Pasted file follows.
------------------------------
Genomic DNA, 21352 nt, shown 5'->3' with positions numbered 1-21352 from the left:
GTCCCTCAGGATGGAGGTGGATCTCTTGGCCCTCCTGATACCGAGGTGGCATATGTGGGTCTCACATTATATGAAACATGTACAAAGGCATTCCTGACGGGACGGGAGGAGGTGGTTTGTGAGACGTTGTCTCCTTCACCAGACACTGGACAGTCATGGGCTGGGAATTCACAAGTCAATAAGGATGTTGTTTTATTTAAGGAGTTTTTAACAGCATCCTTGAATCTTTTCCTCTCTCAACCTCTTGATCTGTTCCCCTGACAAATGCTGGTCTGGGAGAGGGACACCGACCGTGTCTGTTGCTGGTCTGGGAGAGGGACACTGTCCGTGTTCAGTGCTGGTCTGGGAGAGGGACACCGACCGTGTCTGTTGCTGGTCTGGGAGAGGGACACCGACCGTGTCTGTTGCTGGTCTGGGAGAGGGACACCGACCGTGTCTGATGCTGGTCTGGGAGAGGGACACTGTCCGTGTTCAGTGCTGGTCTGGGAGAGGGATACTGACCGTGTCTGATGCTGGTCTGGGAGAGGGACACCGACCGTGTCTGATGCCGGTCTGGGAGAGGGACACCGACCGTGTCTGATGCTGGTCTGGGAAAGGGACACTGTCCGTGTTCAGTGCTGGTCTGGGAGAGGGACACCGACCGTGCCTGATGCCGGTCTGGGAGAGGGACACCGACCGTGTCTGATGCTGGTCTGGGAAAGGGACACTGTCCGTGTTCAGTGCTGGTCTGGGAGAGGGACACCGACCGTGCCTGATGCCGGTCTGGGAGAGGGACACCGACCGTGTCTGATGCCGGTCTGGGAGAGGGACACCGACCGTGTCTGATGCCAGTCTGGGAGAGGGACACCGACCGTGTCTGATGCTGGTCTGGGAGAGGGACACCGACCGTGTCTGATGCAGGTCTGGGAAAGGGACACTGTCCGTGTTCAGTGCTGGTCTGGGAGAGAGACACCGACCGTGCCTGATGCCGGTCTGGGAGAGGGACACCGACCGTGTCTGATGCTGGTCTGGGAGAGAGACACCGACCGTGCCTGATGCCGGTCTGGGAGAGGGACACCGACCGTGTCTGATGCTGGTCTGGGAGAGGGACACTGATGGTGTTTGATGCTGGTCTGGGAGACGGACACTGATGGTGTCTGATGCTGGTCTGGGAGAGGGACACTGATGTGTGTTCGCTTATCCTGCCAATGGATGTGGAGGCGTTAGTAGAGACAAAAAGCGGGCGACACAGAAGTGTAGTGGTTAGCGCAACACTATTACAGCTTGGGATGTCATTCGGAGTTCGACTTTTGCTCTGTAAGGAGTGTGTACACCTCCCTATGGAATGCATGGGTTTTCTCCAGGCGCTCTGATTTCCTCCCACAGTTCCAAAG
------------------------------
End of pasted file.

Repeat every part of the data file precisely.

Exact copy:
Genomic DNA, 21352 nt, shown 5'->3' with positions numbered 1-21352 from the left:
GTCCCTCAGGATGGAGGTGGATCTCTTGGCCCTCCTGATACCGAGGTGGCATATGTGGGTCTCACATTATATGAAACATGTACAAAGGCATTCCTGACGGGACGGGAGGAGGTGGTTTGTGAGACGTTGTCTCCTTCACCAGACACTGGACAGTCATGGGCTGGGAATTCACAAGTCAATAAGGATGTTGTTTTATTTAAGGAGTTTTTAACAGCATCCTTGAATCTTTTCCTCTCTCAACCTCTTGATCTGTTCCCCTGACAAATGCTGGTCTGGGAGAGGGACACCGACCGTGTCTGTTGCTGGTCTGGGAGAGGGACACTGTCCGTGTTCAGTGCTGGTCTGGGAGAGGGACACCGACCGTGTCTGTTGCTGGTCTGGGAGAGGGACACCGACCGTGTCTGTTGCTGGTCTGGGAGAGGGACACCGACCGTGTCTGATGCTGGTCTGGGAGAGGGACACTGTCCGTGTTCAGTGCTGGTCTGGGAGAGGGATACTGACCGTGTCTGATGCTGGTCTGGGAGAGGGACACCGACCGTGTCTGATGCCGGTCTGGGAGAGGGACACCGACCGTGTCTGATGCTGGTCTGGGAAAGGGACACTGTCCGTGTTCAGTGCTGGTCTGGGAGAGGGACACCGACCGTGCCTGATGCCGGTCTGGGAGAGGGACACCGACCGTGTCTGATGCTGGTCTGGGAAAGGGACACTGTCCGTGTTCAGTGCTGGTCTGGGAGAGGGACACCGACCGTGCCTGATGCCGGTCTGGGAGAGGGACACCGACCGTGTCTGATGCCGGTCTGGGAGAGGGACACCGACCGTGTCTGATGCCAGTCTGGGAGAGGGACACCGACCGTGTCTGATGCTGGTCTGGGAGAGGGACACCGACCGTGTCTGATGCAGGTCTGGGAAAGGGACACTGTCCGTGTTCAGTGCTGGTCTGGGAGAGAGACACCGACCGTGCCTGATGCCGGTCTGGGAGAGGGACACCGACCGTGTCTGATGCTGGTCTGGGAGAGAGACACCGACCGTGCCTGATGCCGGTCTGGGAGAGGGACACCGACCGTGTCTGATGCTGGTCTGGGAGAGGGACACTGATGGTGTTTGATGCTGGTCTGGGAGACGGACACTGATGGTGTCTGATGCTGGTCTGGGAGAGGGACACTGATGTGTGTTCGCTTATCCTGCCAATGGATGTGGAGGCGTTAGTAGAGACAAAAAGCGGGCGACACAGAAGTGTAGTGGTTAGCGCAACACTATTACAGCTTGGGATGTCATTCGGAGTTCGACTTTTGCTCTGTAAGGAGTGTGTACACCTCCCTATGGAATGCATGGGTTTTCTCCAGGCGCTCTGATTTCCTCCCACAGTTCCAAAG